This high-tech sign language glove could speak to your smartphone

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Cat Mules

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A new innovation from UCLA can translate sign language with 99-percent accuracy.

A high-tech, inexpensive glove could allow sign language of the future to be translated into written and spoken words on a smartphone.

UCLA researchers have created a real-time system that can interpret 600 American Sign Language signs with a 98.63 accuracy.

One day, this glove could transform how many of us understand sign language, and how we can help deaf people communicate with non-sign language users.


How does it work?

The gloves have stretchable sensors comprised of electrically-sensing yarn that runs between each of the five fingers. The signals travel to the back of the glove via a dollar coin-sized circuit board.

This transmits wireless signals to a smartphone app, that converts them into text almost instantly (60 words per minutes).

The development of the gloves involved placing adhesive sensors on testers’ faces to capture the facial expressions that reflect American Sign Language.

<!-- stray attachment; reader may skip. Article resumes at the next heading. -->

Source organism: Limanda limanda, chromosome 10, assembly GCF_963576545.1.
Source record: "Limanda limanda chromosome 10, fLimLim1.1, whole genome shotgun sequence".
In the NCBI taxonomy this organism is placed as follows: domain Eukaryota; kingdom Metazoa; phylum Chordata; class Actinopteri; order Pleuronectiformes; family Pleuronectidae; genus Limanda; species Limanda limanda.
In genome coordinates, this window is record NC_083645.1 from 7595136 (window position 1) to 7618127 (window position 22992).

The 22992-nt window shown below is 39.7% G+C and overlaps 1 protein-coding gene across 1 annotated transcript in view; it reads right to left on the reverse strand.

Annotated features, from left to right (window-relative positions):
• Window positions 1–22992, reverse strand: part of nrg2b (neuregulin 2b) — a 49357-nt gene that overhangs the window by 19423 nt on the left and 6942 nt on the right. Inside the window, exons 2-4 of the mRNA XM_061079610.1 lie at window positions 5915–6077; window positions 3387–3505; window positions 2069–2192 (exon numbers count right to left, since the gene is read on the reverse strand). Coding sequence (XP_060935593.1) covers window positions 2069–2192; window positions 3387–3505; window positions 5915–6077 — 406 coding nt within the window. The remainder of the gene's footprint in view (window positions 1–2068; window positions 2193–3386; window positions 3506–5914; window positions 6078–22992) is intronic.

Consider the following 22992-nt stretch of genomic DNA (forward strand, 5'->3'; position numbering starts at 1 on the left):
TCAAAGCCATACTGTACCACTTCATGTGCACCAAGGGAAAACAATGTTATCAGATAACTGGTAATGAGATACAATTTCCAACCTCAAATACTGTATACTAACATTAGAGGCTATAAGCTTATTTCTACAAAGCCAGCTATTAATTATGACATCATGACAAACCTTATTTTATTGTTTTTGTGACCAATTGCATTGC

This is not a new concept yet UCLA’s researchers say their prototype gloves are much more user-friendly, more comfortable, less bulky, than previous designs.

The device is intended to help communication between signers and non-signers. “Our hope is that this opens up an easy way for people who use sign language to communicate directly with non-signers without needing someone else to translate for them,” UCLA assistant professor Jun Chen told Fast Company.

The device could also serve as an educational tool. “We hope it can help more people learn sign language themselves,” said Chen.

The device uniquely relies on low manufacture cost, with some parts only costing about $50 which Chen says could drop even more with large scale production.

Yet it is still in prototype-mode – with speed and programming of a wider understanding of signs remaining key.

And, as with many ground-breaking innovations, the device has been subject to questions. “It would be so much easier if tech focused on user-driven and user-centered design in the first instance,” deaf post-doctoral researcher Gabrielle Hodge told CNN.

Manufacture of the device is low-cost, with some parts only costing around $50, and this could drop even lower with large scale production, Chen said.

Research cited from Fast Company.


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Cat Mules

Umbrellar's Digital Journalist, coming from a background in tech reporting and research. Cat's inspired by the epic potential of tech and helping kiwi innovators share their success stories.

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